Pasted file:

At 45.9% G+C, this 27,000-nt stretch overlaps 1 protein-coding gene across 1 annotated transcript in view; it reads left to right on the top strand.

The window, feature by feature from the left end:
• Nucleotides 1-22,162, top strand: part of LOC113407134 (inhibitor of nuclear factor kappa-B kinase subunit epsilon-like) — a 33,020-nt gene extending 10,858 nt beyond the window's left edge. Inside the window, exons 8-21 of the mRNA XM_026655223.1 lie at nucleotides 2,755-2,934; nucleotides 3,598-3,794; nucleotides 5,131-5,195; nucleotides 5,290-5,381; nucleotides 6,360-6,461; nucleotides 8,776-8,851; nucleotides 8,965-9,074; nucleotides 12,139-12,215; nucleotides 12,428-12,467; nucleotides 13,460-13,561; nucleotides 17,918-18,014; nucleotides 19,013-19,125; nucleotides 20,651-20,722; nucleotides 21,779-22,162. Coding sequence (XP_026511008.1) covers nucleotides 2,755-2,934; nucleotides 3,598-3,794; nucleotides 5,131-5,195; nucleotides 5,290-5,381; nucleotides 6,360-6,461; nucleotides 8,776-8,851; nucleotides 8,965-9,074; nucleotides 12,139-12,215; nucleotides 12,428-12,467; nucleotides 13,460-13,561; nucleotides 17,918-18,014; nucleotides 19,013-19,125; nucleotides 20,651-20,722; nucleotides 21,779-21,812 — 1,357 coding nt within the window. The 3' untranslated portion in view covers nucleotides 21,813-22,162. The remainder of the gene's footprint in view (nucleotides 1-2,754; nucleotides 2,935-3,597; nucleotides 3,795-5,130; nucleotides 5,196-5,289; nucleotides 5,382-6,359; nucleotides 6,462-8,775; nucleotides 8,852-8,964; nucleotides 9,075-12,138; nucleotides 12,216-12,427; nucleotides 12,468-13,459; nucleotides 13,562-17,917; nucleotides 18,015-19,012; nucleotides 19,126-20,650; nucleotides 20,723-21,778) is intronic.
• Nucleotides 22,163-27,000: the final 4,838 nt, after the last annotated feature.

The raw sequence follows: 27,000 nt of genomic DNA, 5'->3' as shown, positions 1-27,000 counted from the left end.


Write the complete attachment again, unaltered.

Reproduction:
At 45.9% G+C, this 27,000-nt stretch overlaps 1 protein-coding gene across 1 annotated transcript in view; it reads left to right on the top strand.

The window, feature by feature from the left end:
• Nucleotides 1-22,162, top strand: part of LOC113407134 (inhibitor of nuclear factor kappa-B kinase subunit epsilon-like) — a 33,020-nt gene extending 10,858 nt beyond the window's left edge. Inside the window, exons 8-21 of the mRNA XM_026655223.1 lie at nucleotides 2,755-2,934; nucleotides 3,598-3,794; nucleotides 5,131-5,195; nucleotides 5,290-5,381; nucleotides 6,360-6,461; nucleotides 8,776-8,851; nucleotides 8,965-9,074; nucleotides 12,139-12,215; nucleotides 12,428-12,467; nucleotides 13,460-13,561; nucleotides 17,918-18,014; nucleotides 19,013-19,125; nucleotides 20,651-20,722; nucleotides 21,779-22,162. Coding sequence (XP_026511008.1) covers nucleotides 2,755-2,934; nucleotides 3,598-3,794; nucleotides 5,131-5,195; nucleotides 5,290-5,381; nucleotides 6,360-6,461; nucleotides 8,776-8,851; nucleotides 8,965-9,074; nucleotides 12,139-12,215; nucleotides 12,428-12,467; nucleotides 13,460-13,561; nucleotides 17,918-18,014; nucleotides 19,013-19,125; nucleotides 20,651-20,722; nucleotides 21,779-21,812 — 1,357 coding nt within the window. The 3' untranslated portion in view covers nucleotides 21,813-22,162. The remainder of the gene's footprint in view (nucleotides 1-2,754; nucleotides 2,935-3,597; nucleotides 3,795-5,130; nucleotides 5,196-5,289; nucleotides 5,382-6,359; nucleotides 6,462-8,775; nucleotides 8,852-8,964; nucleotides 9,075-12,138; nucleotides 12,216-12,427; nucleotides 12,468-13,459; nucleotides 13,562-17,917; nucleotides 18,015-19,012; nucleotides 19,126-20,650; nucleotides 20,723-21,778) is intronic.
• Nucleotides 22,163-27,000: the final 4,838 nt, after the last annotated feature.

The raw sequence follows: 27,000 nt of genomic DNA, 5'->3' as shown, positions 1-27,000 counted from the left end.